We assume he was joking, anyway.

Sens nab Wingels in trade with Sharks

SAN JOSE, CA - NOVEMBER 25:  Tommy Wingels #57 of the San Jose Sharks looks to pass the puck while covered by Artem Anisimov #15 of the Chicago Blackhawks at SAP Center on November 25, 2015 in San Jose, California.  (Photo by Ezra Shaw/Getty Images)
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The Ottawa Senators have acquired forward Tommy Wingels from the San Jose Sharks in exchange for two AHL forwards, Buddy Robinson and Zack Stortini, and a 2017 seventh-round draft pick.

The Sens announced the trade via Twitter. As part of the deal, the Sharks will retain 30 percent of Wingels’ $2.6 million salary this season. The 28-year-old is a pending unrestricted free agent. His total cap hit is $2.475 million.

Wingels has just five goals and three assists in 37 games this season, and his average ice time under head coach Pete DeBoer had fallen from 13:38 last season to just 10:03.

Perhaps he’ll find a bigger role now under Guy Boucher. Wingels is expected to join the Sens tomorrow in Ottawa.

In a press release, Sharks GM Doug Wilson called Wingels “a valuable member of our franchise for many years, a phenomenal teammate and a true role model on and off the ice for our organization and the NHL.”

Wilson added, “As a team evolves and younger players push for roster spots, unfortunately tough decisions have to be made. We wish Tommy and his wife, Molly, nothing but success in the future.

“We also want to welcome Buddy and Zach to our organization. They add size and depth to our reserve list and we look forward to having them in San Jose.”

It’s crunch time for the Lightning

Tampa Bay Lightning goalie Ben Bishop stays on the ice after giving up a goal to Arizona Coyotes defenseman Michael Stone during the second period of an NHL hockey game Saturday, Jan. 21, 2017, in Glendale, Ariz. (AP Photo/Ross D. Franklin)
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The Tampa Bay Lightning are desperate for wins.

How desperate?

Well, it’s estimated they’ll have to win around 21 of their final 34 games in order to make the playoffs.

So, pretty darn desperate.

It is shocking, frankly, that the Lightning have found themselves in this position. After 48 games, they sit dead last in the Eastern Conference with a record of 21-22-5. Even without Steven Stamkos, most observers thought they’d hang in there.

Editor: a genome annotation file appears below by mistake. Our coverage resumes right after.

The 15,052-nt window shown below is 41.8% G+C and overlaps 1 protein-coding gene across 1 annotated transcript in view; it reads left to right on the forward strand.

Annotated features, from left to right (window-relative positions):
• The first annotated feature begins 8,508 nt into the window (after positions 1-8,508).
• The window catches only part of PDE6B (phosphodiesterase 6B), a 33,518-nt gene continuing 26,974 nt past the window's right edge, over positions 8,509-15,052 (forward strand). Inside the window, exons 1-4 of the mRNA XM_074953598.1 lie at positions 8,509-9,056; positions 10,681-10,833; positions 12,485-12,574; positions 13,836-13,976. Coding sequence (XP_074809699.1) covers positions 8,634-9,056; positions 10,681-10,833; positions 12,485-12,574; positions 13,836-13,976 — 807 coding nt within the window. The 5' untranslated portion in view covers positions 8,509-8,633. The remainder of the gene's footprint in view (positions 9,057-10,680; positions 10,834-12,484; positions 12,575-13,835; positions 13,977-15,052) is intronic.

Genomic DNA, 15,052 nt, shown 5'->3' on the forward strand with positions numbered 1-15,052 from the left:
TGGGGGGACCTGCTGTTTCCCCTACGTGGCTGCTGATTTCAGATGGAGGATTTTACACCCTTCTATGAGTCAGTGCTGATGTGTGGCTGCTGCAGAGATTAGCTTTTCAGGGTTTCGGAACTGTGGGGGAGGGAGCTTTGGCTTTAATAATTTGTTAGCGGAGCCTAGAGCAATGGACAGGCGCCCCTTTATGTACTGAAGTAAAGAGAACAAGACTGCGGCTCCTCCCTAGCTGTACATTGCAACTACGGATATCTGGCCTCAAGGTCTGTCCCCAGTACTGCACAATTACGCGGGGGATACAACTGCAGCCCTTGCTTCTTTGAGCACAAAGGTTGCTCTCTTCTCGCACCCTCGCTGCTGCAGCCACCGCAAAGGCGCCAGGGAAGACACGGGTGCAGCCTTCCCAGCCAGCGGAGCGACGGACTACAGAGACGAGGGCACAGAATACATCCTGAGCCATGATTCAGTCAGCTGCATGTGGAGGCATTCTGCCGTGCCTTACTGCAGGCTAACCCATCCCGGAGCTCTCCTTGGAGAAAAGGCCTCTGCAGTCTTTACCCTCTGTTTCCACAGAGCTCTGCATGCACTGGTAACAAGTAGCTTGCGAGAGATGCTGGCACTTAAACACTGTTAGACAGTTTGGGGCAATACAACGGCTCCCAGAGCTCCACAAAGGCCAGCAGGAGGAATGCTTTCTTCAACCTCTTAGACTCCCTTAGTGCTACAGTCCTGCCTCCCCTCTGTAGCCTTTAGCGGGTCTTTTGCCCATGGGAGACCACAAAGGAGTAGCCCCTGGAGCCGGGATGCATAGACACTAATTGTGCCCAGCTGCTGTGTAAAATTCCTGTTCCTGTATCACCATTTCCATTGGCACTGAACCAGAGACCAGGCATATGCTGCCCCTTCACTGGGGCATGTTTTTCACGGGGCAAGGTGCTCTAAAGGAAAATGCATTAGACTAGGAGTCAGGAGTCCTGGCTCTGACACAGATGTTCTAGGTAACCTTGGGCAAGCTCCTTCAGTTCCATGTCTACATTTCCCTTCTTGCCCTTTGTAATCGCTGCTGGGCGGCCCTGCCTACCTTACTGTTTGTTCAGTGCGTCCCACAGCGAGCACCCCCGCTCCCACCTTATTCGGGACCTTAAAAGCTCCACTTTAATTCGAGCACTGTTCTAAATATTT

But if it’s not one thing (allowing too many goals), it’s been another (not scoring enough) for Jon Cooper’s bunch. Heading into tonight’s game in Chicago, the Bolts have just two wins in their last 10 games.

Saturday’s 5-3 loss to the Coyotes, one of the NHL’s worst teams, was a low point.

“Disappointing is probably not even the right word,” veteran forward Brian Boyle said, per the Tampa Bay Times. “We’ve got to do a better job in (the room), I guess, especially the veteran guys. It’s got to be way better from the start, maybe in preparation? Obviously, our focus wasn’t where it needed to be. That’s a hard one to swallow.”

The Lightning outshot the Coyotes by a big margin, 48-23, but for the 13th time this season they lost a game in regulation despite finishing ahead on the shot clock. Only Carolina (17) and Boston (15) have lost more games that way. 

In a related story, Ben Bishop‘s save percentage has fallen from .926 last season, when he was a Vezina Trophy finalist, to .905. He was pulled Saturday after allowing five goals on just 17 shots.

To be fair, Bishop had played well in his three previous starts since returning from an injury. But Saturday was a bad time to have a bad game. Those were two points the Lightning really needed, and they didn’t even get one.

Tampa Bay has two games before the All-Star break — tonight in Chicago and Thursday at the Panthers in Sunrise.

That game Thursday will be huge for both teams, each of which went into the season with high hopes, before injuries and other frustrations arose.

The reality now is that both Florida clubs are likely to miss the playoffs. Yes, there’s still time to climb out of their respective holes, but the odds say they’ll probably fail.

Sabres welcome back oft-injured Kulikov, who has missed 26 games

CALGARY, AB - OCTOBER 18: Dmitry Kulikov #77 of the Buffalo Sabres in action against the Calgary Flames during an NHL game at Scotiabank Saddledome on October 18, 2016 in Calgary, Alberta, Canada. (Photo by Derek Leung/Getty Images)
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Dmitry Kulikov‘s first year in Buffalo has largely been defined by his lingering back injury, but he’ll set about changing that narrative when he returns to the lineup tonight in Nashville.

Today, Sabres head coach Dan Bylsma confirmed Kulikov would play for the first time since Dec. 27, having missed nearly a month with his lingering ailment.

Kulikov also missed 13 games earlier in the year with the same back problem.

Acquired at last year’s draft in a deal that sent Mark Pysyk to Florida — along with picks being exchanged — Kulikov was expected to play a big role in Buffalo this season, and projected to play on the club’s top defensive pairing with Rasmus Ristolainen.

“You watch Florida when they go on the PK; he was the first guy on the ice, when they needed a goal on the playoffs he was on the ice, when they needed to protect a lead late in the game he was on the ice,” Sabres GM Tim Murray said at the time of the trade, per NHL.com. “So we certainly liked what we saw.”

All told, the 26-year-old Russian’s appeared in just 20 games this year, registering a single point. He has averaged over 22 minutes per, though — meaning head coach Dan Bylsma has used Kulikov quite a bit, when available.

Kulikov didn’t take this morning’s skate, so no clear indication on who he’ll pair with this evening.